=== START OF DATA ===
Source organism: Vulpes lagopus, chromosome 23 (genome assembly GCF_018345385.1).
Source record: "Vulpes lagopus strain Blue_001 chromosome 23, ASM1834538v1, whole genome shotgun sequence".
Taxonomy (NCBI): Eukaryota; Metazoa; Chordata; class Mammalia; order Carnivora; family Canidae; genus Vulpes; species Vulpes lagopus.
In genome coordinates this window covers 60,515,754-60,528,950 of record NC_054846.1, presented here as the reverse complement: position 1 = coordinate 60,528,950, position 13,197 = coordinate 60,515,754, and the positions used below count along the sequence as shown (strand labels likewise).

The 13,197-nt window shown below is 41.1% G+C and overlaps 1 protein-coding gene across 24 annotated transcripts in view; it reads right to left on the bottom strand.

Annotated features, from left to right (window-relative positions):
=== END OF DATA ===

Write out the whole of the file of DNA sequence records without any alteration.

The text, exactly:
Source organism: Vulpes lagopus, chromosome 23 (genome assembly GCF_018345385.1).
Source record: "Vulpes lagopus strain Blue_001 chromosome 23, ASM1834538v1, whole genome shotgun sequence".
Taxonomy (NCBI): Eukaryota; Metazoa; Chordata; class Mammalia; order Carnivora; family Canidae; genus Vulpes; species Vulpes lagopus.
In genome coordinates this window covers 60,515,754-60,528,950 of record NC_054846.1, presented here as the reverse complement: position 1 = coordinate 60,528,950, position 13,197 = coordinate 60,515,754, and the positions used below count along the sequence as shown (strand labels likewise).

The 13,197-nt window shown below is 41.1% G+C and overlaps 1 protein-coding gene across 24 annotated transcripts in view; it reads right to left on the bottom strand.

Annotated features, from left to right (window-relative positions):